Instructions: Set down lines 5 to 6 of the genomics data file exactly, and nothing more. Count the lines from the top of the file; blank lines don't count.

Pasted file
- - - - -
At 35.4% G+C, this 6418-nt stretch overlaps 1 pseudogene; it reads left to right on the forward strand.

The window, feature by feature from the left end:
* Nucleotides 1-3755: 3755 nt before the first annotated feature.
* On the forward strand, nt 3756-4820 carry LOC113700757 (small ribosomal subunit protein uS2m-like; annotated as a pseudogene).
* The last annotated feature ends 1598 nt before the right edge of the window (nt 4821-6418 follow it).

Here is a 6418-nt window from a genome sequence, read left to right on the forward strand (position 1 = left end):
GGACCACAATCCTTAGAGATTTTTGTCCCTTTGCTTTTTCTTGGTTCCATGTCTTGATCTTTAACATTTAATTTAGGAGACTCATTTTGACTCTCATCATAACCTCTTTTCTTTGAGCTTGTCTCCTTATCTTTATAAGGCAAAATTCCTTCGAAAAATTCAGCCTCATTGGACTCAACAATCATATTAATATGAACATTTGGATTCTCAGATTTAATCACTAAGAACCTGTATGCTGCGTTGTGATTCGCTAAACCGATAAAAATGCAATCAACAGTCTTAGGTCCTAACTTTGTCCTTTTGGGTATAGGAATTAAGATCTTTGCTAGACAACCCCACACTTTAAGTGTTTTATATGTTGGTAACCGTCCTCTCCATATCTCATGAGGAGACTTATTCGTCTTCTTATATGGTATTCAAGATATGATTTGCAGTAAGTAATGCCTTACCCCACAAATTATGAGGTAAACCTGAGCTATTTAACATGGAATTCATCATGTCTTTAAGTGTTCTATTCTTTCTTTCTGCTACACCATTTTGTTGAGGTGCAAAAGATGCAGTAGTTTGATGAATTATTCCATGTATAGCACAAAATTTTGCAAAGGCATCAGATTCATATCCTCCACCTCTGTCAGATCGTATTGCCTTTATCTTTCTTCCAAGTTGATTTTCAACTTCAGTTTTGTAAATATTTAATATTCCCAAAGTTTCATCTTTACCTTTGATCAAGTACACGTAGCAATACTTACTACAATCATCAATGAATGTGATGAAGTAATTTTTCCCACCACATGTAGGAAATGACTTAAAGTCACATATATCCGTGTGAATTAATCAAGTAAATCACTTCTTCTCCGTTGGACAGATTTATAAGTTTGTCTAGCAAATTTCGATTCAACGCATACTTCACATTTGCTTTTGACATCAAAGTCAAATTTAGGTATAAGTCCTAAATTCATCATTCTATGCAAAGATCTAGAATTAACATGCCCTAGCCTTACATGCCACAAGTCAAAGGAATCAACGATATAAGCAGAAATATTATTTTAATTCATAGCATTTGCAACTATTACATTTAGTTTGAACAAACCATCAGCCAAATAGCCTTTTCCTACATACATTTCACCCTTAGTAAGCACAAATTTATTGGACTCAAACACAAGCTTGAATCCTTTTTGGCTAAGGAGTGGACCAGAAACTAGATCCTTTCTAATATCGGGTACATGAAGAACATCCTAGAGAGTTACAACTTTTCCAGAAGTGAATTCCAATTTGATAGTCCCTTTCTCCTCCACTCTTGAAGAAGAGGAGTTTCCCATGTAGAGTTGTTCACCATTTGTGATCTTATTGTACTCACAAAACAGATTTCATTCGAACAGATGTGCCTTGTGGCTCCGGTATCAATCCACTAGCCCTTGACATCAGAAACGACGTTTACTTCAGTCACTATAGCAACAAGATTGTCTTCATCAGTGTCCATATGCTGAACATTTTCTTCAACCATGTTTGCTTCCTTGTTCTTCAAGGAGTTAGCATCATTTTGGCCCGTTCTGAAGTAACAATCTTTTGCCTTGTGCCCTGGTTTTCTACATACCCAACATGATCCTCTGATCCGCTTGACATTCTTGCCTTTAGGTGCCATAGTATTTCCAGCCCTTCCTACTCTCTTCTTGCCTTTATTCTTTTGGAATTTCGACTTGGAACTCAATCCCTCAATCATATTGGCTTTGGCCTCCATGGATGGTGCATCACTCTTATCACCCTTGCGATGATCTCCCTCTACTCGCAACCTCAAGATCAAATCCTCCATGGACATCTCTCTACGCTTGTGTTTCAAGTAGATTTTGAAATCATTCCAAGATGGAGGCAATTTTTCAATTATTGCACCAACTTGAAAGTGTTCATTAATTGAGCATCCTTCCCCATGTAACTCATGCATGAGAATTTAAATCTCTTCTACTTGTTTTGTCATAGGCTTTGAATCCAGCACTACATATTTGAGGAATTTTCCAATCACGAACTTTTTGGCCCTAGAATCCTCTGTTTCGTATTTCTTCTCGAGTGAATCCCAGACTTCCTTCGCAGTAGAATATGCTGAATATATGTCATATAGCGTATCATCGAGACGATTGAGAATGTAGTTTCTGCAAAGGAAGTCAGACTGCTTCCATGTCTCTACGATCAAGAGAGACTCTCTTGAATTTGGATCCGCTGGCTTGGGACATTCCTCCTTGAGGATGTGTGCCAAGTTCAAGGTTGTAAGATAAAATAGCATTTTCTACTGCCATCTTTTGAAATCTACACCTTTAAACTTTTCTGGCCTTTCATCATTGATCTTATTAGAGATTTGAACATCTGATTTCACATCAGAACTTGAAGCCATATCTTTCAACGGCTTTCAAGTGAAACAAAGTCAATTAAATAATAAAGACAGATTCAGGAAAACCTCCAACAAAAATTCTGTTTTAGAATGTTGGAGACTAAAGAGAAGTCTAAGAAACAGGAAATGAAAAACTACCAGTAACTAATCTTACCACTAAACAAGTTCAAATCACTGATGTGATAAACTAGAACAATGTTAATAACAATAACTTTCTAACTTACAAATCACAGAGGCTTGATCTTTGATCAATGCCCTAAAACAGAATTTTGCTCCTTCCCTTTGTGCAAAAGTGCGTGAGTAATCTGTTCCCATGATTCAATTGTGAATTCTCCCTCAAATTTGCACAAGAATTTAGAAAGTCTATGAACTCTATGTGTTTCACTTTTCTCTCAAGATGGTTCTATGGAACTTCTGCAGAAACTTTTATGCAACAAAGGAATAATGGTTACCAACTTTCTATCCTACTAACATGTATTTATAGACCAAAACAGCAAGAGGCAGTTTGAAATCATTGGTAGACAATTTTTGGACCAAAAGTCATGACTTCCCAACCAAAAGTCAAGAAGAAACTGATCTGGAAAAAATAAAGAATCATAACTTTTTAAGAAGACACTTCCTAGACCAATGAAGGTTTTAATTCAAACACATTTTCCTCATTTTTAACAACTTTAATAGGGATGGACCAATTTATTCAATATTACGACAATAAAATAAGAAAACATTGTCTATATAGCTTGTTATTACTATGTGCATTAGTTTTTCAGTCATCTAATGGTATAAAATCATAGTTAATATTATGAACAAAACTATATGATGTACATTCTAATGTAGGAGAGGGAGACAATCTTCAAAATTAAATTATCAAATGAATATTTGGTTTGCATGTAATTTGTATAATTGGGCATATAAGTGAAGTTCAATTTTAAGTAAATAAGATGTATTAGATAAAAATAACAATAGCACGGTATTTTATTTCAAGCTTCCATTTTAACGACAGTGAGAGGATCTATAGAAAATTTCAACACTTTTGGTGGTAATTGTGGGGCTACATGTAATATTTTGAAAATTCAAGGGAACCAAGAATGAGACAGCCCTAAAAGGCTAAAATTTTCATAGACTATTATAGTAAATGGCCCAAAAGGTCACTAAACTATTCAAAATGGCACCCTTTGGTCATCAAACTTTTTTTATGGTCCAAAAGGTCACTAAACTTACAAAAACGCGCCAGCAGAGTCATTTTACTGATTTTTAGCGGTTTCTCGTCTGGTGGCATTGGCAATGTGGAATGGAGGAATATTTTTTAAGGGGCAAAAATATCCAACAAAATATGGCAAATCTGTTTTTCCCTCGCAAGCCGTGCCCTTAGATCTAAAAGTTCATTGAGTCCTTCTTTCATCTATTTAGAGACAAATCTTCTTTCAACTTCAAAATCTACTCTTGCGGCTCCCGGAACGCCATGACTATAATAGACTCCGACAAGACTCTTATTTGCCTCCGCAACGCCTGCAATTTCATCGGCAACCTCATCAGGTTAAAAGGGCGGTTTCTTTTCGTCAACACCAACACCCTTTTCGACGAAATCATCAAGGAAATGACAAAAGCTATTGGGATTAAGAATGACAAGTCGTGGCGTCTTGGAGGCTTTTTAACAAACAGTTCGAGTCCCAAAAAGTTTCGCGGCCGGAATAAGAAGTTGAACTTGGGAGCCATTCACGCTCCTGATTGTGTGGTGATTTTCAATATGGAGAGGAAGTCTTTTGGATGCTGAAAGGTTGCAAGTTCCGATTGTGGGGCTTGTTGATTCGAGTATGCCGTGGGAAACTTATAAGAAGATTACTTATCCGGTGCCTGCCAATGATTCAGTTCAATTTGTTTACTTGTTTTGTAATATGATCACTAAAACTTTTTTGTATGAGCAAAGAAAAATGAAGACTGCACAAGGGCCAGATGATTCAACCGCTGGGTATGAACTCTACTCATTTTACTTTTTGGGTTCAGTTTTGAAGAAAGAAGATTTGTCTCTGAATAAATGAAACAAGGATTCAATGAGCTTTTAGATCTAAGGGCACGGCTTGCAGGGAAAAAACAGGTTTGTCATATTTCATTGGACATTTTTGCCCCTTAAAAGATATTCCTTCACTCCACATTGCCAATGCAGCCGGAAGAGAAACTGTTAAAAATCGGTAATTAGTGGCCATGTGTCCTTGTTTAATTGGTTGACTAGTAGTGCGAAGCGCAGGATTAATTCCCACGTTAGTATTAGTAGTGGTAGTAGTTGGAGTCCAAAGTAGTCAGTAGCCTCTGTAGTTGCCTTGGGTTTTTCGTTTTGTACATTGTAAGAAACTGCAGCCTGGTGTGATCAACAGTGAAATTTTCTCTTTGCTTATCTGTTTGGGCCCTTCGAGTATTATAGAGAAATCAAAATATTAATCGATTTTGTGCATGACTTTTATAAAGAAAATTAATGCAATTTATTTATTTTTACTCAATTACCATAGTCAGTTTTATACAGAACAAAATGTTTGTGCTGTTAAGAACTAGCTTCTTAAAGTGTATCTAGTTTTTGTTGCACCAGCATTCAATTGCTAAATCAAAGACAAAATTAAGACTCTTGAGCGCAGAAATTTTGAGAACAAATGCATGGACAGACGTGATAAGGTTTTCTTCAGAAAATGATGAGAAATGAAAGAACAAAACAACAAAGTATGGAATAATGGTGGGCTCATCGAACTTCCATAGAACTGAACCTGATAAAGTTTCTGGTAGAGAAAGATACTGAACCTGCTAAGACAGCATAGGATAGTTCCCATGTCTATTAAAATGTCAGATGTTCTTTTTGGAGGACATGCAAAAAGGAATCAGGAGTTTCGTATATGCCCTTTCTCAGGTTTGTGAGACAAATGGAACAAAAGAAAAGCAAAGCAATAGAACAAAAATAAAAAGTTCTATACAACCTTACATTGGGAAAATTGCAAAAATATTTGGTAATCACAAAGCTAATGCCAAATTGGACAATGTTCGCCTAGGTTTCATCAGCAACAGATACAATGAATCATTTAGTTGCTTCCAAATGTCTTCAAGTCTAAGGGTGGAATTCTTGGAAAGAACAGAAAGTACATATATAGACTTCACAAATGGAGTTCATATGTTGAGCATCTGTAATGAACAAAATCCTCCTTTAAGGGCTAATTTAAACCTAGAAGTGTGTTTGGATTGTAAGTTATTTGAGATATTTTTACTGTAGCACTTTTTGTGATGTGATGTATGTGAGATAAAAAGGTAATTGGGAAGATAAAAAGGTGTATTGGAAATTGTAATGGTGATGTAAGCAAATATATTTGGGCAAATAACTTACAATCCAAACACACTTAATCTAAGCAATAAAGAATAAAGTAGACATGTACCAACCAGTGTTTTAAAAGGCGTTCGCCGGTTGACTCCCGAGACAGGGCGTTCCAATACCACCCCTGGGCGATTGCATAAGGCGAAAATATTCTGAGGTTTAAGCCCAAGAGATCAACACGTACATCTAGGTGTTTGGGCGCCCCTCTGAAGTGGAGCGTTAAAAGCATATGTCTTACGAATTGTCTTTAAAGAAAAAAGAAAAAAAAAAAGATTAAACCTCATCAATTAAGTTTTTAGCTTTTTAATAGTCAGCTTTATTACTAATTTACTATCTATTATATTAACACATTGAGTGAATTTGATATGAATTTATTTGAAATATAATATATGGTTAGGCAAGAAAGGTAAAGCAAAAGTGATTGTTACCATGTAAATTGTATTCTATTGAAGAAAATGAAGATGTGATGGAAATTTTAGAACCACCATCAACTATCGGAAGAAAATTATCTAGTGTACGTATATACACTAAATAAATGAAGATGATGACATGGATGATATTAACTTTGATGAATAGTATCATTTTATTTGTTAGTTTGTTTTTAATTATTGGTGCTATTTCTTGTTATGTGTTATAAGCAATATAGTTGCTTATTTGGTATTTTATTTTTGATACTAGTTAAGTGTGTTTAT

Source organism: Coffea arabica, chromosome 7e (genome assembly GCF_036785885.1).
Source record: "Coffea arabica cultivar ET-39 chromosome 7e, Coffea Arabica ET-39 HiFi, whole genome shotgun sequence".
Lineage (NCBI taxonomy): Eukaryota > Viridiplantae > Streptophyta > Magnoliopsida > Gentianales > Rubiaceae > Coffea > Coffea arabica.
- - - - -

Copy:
* The last annotated feature ends 1598 nt before the right edge of the window (nt 4821-6418 follow it).

Here is a 6418-nt window from a genome sequence, read left to right on the forward strand (position 1 = left end):